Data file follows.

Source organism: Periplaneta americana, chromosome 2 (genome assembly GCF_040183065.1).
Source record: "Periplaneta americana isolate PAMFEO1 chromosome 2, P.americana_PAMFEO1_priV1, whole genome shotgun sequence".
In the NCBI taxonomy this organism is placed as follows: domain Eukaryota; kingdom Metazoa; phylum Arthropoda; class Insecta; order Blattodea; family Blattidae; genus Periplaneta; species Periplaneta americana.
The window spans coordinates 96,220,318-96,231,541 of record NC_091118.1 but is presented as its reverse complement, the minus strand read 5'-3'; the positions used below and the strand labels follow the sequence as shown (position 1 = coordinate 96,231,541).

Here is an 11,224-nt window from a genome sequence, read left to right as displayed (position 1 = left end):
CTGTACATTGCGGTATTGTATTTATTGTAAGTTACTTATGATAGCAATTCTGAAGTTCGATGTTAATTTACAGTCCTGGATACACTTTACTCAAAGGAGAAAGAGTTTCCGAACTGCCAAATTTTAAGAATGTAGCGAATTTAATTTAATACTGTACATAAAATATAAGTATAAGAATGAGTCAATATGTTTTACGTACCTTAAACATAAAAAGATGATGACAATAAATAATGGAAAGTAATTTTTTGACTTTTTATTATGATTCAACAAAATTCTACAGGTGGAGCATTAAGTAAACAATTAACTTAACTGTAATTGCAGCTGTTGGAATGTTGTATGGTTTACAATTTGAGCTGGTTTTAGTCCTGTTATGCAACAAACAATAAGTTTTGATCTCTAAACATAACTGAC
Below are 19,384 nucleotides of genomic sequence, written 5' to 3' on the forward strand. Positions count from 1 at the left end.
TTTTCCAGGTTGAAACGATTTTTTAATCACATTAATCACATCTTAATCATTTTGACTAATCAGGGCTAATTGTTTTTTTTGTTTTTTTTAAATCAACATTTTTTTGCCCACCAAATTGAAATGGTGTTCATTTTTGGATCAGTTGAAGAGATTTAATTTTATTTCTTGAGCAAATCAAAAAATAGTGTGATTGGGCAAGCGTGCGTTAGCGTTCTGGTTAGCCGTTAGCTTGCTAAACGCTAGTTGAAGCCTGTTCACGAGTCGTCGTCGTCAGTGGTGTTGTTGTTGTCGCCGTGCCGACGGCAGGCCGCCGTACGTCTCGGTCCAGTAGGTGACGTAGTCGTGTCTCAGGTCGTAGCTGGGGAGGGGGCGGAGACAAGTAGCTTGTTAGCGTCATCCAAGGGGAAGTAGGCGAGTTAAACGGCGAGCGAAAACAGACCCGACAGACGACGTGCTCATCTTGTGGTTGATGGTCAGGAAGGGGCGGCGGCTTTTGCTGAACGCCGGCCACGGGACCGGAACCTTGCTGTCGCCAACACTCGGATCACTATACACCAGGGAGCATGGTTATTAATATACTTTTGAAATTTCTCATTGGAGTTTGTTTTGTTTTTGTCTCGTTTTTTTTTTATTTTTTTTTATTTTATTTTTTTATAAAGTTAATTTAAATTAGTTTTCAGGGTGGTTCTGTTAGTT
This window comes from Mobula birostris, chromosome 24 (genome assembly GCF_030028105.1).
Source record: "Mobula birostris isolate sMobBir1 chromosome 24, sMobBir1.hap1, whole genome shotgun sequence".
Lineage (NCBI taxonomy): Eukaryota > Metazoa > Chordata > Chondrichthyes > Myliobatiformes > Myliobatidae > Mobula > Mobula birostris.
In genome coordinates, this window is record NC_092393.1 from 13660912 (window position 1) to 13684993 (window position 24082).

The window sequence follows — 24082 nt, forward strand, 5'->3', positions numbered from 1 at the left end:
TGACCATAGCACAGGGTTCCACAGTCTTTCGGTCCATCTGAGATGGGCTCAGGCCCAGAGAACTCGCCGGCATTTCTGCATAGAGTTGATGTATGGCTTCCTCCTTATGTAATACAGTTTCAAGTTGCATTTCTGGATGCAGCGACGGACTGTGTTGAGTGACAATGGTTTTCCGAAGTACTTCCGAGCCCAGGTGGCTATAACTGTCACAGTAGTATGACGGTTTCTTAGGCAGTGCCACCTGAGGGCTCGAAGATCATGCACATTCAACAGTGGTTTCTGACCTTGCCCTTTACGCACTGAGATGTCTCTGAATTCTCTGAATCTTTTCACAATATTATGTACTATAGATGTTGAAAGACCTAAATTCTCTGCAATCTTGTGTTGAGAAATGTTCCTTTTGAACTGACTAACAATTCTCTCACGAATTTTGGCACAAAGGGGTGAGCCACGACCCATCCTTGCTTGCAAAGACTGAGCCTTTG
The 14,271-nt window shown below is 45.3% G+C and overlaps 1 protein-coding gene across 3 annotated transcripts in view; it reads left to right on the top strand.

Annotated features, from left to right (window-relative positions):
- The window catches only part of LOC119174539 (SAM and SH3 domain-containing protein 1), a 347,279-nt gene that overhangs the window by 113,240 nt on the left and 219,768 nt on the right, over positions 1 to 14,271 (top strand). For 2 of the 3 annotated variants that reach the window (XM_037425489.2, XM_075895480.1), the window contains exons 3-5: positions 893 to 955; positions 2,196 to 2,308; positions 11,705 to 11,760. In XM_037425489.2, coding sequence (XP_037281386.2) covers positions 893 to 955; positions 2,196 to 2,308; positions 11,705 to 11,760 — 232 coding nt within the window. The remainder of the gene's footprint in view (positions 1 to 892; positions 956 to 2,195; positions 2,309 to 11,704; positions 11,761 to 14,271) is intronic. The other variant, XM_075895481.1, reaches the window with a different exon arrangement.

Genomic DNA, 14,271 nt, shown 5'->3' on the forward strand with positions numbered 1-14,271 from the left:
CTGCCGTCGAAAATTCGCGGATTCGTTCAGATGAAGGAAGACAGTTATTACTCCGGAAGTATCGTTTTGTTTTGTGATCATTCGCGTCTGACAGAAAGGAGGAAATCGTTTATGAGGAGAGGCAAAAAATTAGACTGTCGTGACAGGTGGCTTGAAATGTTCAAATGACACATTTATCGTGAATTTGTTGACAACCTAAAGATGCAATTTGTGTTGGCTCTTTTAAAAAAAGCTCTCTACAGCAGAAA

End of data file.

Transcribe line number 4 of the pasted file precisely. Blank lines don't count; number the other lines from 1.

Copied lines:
The window spans coordinates 96,220,318-96,231,541 of record NC_091118.1 but is presented as its reverse complement, the minus strand read 5'-3'; the positions used below and the strand labels follow the sequence as shown (position 1 = coordinate 96,231,541).